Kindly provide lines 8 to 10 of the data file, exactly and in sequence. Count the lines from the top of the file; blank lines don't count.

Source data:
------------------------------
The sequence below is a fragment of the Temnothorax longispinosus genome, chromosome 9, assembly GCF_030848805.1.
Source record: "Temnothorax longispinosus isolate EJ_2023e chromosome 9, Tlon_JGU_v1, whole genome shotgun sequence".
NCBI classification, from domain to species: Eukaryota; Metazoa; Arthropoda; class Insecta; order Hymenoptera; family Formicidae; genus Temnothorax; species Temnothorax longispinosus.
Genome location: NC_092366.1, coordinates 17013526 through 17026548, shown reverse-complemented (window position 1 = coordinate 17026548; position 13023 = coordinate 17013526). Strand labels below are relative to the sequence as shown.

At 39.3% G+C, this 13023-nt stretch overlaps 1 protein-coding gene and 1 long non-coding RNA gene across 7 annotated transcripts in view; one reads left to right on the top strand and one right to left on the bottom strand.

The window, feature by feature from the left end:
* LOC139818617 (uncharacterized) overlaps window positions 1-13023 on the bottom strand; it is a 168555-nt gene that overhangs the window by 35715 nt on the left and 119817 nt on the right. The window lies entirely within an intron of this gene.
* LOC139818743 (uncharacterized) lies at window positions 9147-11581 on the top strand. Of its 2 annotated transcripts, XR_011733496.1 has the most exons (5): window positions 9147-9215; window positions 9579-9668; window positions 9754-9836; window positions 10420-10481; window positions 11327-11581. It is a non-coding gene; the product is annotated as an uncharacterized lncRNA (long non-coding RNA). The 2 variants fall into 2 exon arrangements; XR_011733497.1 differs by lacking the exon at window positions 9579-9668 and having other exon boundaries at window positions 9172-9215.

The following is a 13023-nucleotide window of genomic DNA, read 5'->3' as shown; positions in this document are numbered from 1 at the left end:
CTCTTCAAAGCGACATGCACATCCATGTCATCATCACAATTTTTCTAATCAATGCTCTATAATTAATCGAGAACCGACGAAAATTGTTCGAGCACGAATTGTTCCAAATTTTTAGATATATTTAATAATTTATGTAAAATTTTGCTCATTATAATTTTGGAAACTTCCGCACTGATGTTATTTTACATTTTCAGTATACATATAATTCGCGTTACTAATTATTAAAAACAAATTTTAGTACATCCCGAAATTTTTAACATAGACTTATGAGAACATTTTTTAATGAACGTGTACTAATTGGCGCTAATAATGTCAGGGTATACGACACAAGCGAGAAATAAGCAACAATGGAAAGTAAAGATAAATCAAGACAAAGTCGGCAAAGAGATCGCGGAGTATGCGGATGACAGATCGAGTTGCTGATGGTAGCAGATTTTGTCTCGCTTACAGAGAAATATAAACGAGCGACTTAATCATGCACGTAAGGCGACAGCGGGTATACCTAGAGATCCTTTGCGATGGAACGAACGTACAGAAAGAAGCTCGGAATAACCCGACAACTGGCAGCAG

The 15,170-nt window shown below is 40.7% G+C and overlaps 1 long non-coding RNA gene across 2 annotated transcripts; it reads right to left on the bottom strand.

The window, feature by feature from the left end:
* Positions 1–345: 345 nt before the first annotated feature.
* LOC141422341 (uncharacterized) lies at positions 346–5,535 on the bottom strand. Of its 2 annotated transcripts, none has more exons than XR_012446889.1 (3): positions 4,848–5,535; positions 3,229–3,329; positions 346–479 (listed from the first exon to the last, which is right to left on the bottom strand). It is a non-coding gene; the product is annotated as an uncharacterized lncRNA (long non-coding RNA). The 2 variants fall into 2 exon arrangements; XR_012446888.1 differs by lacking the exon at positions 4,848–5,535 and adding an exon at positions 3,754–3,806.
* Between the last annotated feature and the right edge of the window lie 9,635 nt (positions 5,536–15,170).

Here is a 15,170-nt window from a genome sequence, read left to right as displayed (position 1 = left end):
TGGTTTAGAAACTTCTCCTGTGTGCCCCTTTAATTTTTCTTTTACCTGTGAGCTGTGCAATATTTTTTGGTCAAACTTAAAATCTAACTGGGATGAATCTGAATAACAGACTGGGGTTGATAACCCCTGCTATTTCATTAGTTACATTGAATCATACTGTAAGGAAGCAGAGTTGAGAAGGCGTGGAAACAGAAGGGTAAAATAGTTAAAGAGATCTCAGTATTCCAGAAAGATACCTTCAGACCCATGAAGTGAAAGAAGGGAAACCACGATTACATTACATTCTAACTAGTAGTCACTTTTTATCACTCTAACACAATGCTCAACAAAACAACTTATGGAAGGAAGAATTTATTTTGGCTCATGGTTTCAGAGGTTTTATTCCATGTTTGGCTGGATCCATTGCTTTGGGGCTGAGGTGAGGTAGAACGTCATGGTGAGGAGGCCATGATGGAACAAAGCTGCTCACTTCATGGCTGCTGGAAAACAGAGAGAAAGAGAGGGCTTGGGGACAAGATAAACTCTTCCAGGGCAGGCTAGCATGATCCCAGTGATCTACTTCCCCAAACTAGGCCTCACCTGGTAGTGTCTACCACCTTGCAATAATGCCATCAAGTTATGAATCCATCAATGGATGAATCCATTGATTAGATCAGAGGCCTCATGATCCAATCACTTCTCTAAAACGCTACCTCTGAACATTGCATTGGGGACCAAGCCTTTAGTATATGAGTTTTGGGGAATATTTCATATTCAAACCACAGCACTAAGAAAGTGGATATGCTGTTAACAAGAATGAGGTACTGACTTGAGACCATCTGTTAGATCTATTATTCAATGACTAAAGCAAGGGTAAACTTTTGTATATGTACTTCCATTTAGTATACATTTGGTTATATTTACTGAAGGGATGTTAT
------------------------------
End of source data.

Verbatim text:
* LOC139818743 (uncharacterized) lies at window positions 9147-11581 on the top strand. Of its 2 annotated transcripts, XR_011733496.1 has the most exons (5): window positions 9147-9215; window positions 9579-9668; window positions 9754-9836; window positions 10420-10481; window positions 11327-11581. It is a non-coding gene; the product is annotated as an uncharacterized lncRNA (long non-coding RNA). The 2 variants fall into 2 exon arrangements; XR_011733497.1 differs by lacking the exon at window positions 9579-9668 and having other exon boundaries at window positions 9172-9215.

The following is a 13023-nucleotide window of genomic DNA, read 5'->3' as shown; positions in this document are numbered from 1 at the left end:
CTCTTCAAAGCGACATGCACATCCATGTCATCATCACAATTTTTCTAATCAATGCTCTATAATTAATCGAGAACCGACGAAAATTGTTCGAGCACGAATTGTTCCAAATTTTTAGATATATTTAATAATTTATGTAAAATTTTGCTCATTATAATTTTGGAAACTTCCGCACTGATGTTATTTTACATTTTCAGTATACATATAATTCGCGTTACTAATTATTAAAAACAAATTTTAGTACATCCCGAAATTTTTAACATAGACTTATGAGAACATTTTTTAATGAACGTGTACTAATTGGCGCTAATAATGTCAGGGTATACGACACAAGCGAGAAATAAGCAACAATGGAAAGTAAAGATAAATCAAGACAAAGTCGGCAAAGAGATCGCGGAGTATGCGGATGACAGATCGAGTTGCTGATGGTAGCAGATTTTGTCTCGCTTACAGAGAAATATAAACGAGCGACTTAATCATGCACGTAAGGCGACAGCGGGTATACCTAGAGATCCTTTGCGATGGAACGAACGTACAGAAAGAAGCTCGGAATAACCCGACAACTGGCAGCAG